10 ways to create a transitional-style bedrooms that will make you feel instantly relaxed
This calming and harmonious interior design trend is perfect for where you'll sleep. Find out how to create transitional-style bedrooms from our experts
It’s rare to like one design style or era exclusively, and most of us end up buying or inheriting multiple contrasting pieces over the course of our lives. Thankfully, transitional-style bedrooms are a place where we can blend those different pieces together, creating spaces that are both eclectic and perfectly balanced.
“The transitional style combines design elements of traditional style, which sometimes can be too serious, with modern or contemporary elements, which can sometimes be too streamlined,” says Cinzia Moretti, Creative Director of Moretti Interior Design. “Together, they make something that is fresher and more interesting.”
Principal Designer Breeze Giannasio describes transitional design as a “mediator” between contemporary and traditional interiors. “It harmonizes the accessible comfort and warmth of a traditional aesthetic with the restraint and minimalism of contemporary design,” she says. “I love mixing eras to give a layered, collected look to a space.”
However, while the end result might look effortless, getting the balance right in transitional design takes careful planning. Here, design experts share their top 10 tips for mastering a transitional style bedroom.
10 ways to create a transitional style bedroom
1. Always be mindful of proportions
Start by carefully thinking about the space you have available. Achieving balance is absolutely critical for a transitional-style modern bedroom, so your furniture must be the right size for the room and never look crammed-in.
“In general, the key thing to watch when creating any transitional room is the proportions,” says Cinzia Moretti. “The layout and proportions are important when it comes to creating balance and harmony, therefore decisions about where to put your furniture and how high to hang the curtains are important. Especially when taking elements from different eras, it’s really easy to lose control of balance if the design is not done thoughtfully.”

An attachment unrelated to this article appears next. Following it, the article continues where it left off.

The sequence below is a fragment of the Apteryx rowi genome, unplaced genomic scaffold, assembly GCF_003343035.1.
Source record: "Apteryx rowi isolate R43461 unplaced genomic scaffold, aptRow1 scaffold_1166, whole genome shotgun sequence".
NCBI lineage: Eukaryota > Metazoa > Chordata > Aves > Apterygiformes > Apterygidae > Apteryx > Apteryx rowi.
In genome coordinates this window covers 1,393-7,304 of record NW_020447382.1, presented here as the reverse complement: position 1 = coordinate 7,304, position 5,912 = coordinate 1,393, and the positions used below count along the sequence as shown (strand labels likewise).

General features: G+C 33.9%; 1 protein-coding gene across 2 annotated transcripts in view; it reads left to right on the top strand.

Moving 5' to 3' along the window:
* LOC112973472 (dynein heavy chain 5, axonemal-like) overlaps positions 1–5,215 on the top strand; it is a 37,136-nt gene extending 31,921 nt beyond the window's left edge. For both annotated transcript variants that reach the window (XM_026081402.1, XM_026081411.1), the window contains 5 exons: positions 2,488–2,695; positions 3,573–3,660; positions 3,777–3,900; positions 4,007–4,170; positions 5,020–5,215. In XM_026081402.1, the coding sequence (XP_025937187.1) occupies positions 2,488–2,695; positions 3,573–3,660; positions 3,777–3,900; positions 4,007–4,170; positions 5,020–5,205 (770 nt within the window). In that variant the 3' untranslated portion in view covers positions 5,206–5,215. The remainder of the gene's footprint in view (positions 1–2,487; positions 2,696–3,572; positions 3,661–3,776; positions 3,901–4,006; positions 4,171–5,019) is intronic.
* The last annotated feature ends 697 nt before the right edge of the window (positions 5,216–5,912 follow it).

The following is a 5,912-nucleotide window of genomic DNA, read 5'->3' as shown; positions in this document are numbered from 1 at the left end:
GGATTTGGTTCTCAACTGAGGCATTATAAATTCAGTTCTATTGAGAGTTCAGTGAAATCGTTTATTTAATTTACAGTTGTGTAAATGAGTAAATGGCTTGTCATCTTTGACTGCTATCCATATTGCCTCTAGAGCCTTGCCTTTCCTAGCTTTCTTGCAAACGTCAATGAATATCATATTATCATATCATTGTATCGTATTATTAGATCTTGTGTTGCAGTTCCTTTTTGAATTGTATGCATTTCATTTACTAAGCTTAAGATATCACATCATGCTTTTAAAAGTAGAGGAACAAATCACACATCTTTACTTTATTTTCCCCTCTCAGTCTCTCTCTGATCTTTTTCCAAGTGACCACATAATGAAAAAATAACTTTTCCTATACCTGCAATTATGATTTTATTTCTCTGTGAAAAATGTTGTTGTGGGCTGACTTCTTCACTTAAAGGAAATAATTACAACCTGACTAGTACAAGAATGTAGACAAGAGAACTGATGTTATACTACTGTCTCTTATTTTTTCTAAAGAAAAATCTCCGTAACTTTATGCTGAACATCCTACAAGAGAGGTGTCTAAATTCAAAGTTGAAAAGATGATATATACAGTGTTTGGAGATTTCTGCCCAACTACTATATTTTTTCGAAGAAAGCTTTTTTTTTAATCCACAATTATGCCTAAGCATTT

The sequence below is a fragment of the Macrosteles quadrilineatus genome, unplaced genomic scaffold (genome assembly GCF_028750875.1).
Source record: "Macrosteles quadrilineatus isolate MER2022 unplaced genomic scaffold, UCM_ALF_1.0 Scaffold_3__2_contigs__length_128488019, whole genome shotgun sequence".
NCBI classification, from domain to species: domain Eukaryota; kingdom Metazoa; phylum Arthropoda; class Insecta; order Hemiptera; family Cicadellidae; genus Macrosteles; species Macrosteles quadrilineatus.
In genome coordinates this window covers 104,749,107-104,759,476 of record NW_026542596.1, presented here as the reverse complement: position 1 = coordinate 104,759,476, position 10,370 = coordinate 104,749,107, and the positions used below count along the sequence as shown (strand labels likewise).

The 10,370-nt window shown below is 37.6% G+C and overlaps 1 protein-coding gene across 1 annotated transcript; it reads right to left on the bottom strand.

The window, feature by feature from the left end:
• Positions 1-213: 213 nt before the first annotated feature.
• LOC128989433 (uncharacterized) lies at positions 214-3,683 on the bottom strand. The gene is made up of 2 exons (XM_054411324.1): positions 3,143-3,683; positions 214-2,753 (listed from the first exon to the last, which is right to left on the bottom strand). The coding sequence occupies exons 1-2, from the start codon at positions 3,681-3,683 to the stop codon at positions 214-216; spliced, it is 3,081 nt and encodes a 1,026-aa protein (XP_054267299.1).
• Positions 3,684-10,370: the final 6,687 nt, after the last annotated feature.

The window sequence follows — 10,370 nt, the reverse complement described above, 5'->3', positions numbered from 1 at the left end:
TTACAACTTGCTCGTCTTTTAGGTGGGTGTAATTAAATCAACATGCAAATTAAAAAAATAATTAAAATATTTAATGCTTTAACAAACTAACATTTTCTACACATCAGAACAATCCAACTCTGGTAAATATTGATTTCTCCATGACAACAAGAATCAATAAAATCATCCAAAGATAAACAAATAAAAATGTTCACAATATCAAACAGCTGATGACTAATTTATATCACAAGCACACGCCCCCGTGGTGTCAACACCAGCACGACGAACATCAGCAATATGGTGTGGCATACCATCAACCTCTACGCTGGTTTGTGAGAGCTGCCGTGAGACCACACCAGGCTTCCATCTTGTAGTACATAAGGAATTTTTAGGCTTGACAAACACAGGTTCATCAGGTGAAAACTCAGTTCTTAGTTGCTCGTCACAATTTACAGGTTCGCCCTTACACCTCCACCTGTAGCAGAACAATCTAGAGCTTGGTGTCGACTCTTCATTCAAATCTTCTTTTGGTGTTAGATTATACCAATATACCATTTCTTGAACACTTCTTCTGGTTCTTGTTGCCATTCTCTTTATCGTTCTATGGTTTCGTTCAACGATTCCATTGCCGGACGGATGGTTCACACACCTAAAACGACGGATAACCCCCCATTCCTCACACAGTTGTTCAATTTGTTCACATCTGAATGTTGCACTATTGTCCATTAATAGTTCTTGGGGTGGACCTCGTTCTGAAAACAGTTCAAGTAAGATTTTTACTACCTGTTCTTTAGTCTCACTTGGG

Place at the foot of your bed for a quick touch of modern rustic style, blending against more contemporary materials and finishes.
2. Consider how different pieces relate to each other
Combining pieces from different eras together should never look random. Whether it’s the contrasting wooden textures of your traditional wardrobe and modern vanity, or pink hues in both your vintage curtains and marble table lamp, disparate items should speak to each other. In the photo above, the green of the headboard speaks to the green ottoman, as well as the deeper hues in the bedside vase.
“Pieces are continually in dialogue with one another and must relate, either in kinship or in active juxtaposition,” says Breeze Giannasio. “Sometimes it’s the dynamic tension between pieces that creates a successful design marriage, other times it is the symmetry and similarity in a shape or motif as it runs through the space.”
3. Play with contrasting shapes
When you’re designing a transitional space you want to play with different types of contrast. As Cinzia Moretti advises, “another key element is to combine curves with straight lines.”
You might, for example, pair a curved headboard with sharp lines of a mid century bedside table like in the image above. Or place a wavy edged mirror next to the crisp lines of traditional cornicing.
Its legs have the sense of mid-century, stubby and slender and angled. Short and sweet.
4. Start with neutral colors
As we've seen in transitional-style kitchens, a neutral color scheme helps blend contrasting pieces together and gives the room a single ambiance. “A play of texture and silhouette often favors a muted, neutral palette over pattern and color,” says Breeze Giannasio.
Starting with neutral colors provides a calm foundation to help anchor the space. “Keep the color palette consistent, opt for complimenting shades of the same hue to tie the room together,” says Chelsea Clarke, Head of Brand at I Love Wallpaper.